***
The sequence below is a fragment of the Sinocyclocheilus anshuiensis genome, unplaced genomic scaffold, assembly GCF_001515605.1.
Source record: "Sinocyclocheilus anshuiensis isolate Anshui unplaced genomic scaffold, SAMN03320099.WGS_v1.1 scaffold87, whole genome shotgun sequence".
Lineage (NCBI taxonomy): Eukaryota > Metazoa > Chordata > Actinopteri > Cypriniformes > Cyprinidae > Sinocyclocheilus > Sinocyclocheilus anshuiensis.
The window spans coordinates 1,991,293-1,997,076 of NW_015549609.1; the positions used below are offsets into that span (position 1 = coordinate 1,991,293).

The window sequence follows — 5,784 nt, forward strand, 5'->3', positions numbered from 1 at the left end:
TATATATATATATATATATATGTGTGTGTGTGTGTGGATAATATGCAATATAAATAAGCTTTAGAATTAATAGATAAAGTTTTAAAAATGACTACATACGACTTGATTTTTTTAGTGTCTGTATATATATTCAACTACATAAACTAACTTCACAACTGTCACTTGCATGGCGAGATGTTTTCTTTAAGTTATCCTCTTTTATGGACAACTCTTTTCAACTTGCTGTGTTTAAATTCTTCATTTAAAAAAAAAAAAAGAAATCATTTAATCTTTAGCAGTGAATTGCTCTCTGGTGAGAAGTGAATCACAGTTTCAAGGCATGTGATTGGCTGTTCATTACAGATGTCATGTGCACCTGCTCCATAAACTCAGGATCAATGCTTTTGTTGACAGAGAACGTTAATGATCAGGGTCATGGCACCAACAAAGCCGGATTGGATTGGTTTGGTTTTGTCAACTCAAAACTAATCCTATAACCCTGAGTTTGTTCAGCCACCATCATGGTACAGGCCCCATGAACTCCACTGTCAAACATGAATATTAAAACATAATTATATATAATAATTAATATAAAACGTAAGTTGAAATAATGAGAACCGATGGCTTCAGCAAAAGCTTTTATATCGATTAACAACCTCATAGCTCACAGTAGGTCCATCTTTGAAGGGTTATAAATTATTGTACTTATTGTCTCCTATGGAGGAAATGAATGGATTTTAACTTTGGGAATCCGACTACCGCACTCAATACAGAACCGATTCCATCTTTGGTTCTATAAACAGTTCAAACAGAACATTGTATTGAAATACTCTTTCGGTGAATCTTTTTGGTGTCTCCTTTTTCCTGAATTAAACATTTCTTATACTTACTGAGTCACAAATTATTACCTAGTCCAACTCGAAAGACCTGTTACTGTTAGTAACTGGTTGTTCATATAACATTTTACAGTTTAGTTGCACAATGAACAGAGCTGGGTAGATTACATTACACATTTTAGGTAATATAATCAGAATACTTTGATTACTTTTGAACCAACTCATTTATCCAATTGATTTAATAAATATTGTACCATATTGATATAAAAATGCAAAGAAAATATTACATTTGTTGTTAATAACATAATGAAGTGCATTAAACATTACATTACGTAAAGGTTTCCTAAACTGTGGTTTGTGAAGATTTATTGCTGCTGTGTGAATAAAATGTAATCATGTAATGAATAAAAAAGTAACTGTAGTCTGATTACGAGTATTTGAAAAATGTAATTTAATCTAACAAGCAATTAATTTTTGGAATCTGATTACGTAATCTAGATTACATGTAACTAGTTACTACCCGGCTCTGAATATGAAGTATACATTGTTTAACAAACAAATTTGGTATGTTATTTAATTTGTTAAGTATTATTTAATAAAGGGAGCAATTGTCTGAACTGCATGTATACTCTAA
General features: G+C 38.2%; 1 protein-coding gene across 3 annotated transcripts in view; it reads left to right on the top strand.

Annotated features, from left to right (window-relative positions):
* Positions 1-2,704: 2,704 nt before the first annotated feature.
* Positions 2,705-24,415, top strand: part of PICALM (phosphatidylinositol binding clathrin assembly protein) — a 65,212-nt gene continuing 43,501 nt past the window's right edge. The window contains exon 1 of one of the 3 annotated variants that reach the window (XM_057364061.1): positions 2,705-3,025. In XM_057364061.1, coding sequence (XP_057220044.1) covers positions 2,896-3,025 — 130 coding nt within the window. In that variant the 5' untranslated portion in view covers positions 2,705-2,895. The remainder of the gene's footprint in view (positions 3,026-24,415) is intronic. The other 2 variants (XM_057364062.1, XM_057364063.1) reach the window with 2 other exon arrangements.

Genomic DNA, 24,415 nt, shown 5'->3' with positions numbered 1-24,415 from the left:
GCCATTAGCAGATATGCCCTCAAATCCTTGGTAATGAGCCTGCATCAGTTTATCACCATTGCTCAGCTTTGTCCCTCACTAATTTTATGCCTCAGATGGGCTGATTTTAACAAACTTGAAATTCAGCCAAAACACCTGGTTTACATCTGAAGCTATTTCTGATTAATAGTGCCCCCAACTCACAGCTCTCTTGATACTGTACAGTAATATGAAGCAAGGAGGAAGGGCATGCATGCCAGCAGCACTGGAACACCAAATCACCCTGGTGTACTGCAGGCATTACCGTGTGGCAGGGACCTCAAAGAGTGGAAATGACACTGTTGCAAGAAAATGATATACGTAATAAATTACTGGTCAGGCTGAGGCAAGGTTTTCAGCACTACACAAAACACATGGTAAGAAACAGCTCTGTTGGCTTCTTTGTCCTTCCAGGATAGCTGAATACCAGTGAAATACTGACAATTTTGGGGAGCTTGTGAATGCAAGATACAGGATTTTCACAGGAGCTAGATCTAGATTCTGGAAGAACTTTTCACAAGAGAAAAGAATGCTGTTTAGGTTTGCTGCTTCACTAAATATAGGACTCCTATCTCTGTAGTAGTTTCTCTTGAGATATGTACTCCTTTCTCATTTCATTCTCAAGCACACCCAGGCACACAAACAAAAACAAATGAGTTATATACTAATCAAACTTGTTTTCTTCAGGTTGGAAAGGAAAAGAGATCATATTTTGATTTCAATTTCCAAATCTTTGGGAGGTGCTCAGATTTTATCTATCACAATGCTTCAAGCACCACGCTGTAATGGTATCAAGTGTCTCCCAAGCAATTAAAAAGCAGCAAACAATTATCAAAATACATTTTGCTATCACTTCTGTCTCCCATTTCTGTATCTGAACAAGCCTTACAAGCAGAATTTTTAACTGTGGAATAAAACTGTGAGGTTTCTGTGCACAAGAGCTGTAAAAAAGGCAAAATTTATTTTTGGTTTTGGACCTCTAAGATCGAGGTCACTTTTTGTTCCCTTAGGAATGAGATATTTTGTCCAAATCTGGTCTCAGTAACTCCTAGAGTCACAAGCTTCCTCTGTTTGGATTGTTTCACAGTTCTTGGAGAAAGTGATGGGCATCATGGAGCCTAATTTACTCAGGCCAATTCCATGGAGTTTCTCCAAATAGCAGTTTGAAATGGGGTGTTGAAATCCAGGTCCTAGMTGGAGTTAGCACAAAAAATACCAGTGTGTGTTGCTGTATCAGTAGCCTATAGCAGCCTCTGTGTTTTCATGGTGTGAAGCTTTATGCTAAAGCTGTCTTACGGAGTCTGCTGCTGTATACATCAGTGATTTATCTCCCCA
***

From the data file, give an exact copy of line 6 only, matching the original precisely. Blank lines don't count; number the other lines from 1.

TATATATATATATATATATATGTGTGTGTGTGTGTGGATAATATGCAATATAAATAAGCTTTAGAATTAATAGATAAAGTTTTAAAAATGACTACATACGACTTGATTTTTTTAGTGTCTGTATATATATTCAACTACATAAACTAACTTCACAACTGTCACTTGCATGGCGAGATGTTTTCTTTAAGTTATCCTCTTTTATGGACAACTCTTTTCAACTTGCTGTGTTTAAATTCTTCATTTAAAAAAAAAAAAAGAAATCATTTAATCTTTAGCAGTGAATTGCTCTCTGGTGAGAAGTGAATCACAGTTTCAAGGCATGTGATTGGCTGTTCATTACAGATGTCATGTGCACCTGCTCCATAAACTCAGGATCAATGCTTTTGTTGACAGAGAACGTTAATGATCAGGGTCATGGCACCAACAAAGCCGGATTGGATTGGTTTGGTTTTGTCAACTCAAAACTAATCCTATAACCCTGAGTTTGTTCAGCCACCATCATGGTACAGGCCCCATGAACTCCACTGTCAAACATGAATATTAAAACATAATTATATATAATAATTAATATAAAACGTAAGTTGAAATAATGAGAACCGATGGCTTCAGCAAAAGCTTTTATATCGATTAACAACCTCATAGCTCACAGTAGGTCCATCTTTGAAGGGTTATAAATTATTGTACTTATTGTCTCCTATGGAGGAAATGAATGGATTTTAACTTTGGGAATCCGACTACCGCACTCAATACAGAACCGATTCCATCTTTGGTTCTATAAACAGTTCAAACAGAACATTGTATTGAAATACTCTTTCGGTGAATCTTTTTGGTGTCTCCTTTTTCCTGAATTAAACATTTCTTATACTTACTGAGTCACAAATTATTACCTAGTCCAACTCGAAAGACCTGTTACTGTTAGTAACTGGTTGTTCATATAACATTTTACAGTTTAGTTGCACAATGAACAGAGCTGGGTAGATTACATTACACATTTTAGGTAATATAATCAGAATACTTTGATTACTTTTGAACCAACTCATTTATCCAATTGATTTAATAAATATTGTACCATATTGATATAAAAATGCAAAGAAAATATTACATTTGTTGTTAATAACATAATGAAGTGCATTAAACATTACATTACGTAAAGGTTTCCTAAACTGTGGTTTGTGAAGATTTATTGCTGCTGTGTGAATAAAATGTAATCATGTAATGAATAAAAAAGTAACTGTAGTCTGATTACGAGTATTTGAAAAATGTAATTTAATCTAACAAGCAATTAATTTTTGGAATCTGATTACGTAATCTAGATTACATGTAACTAGTTACTACCCGGCTCTGAATATGAAGTATACATTGTTTAACAAACAAATTTGGTATGTTATTTAATTTGTTAAGTATTATTTAATAAAGGGAGCAATTGTCTGAACTGCATGTATACTCTAA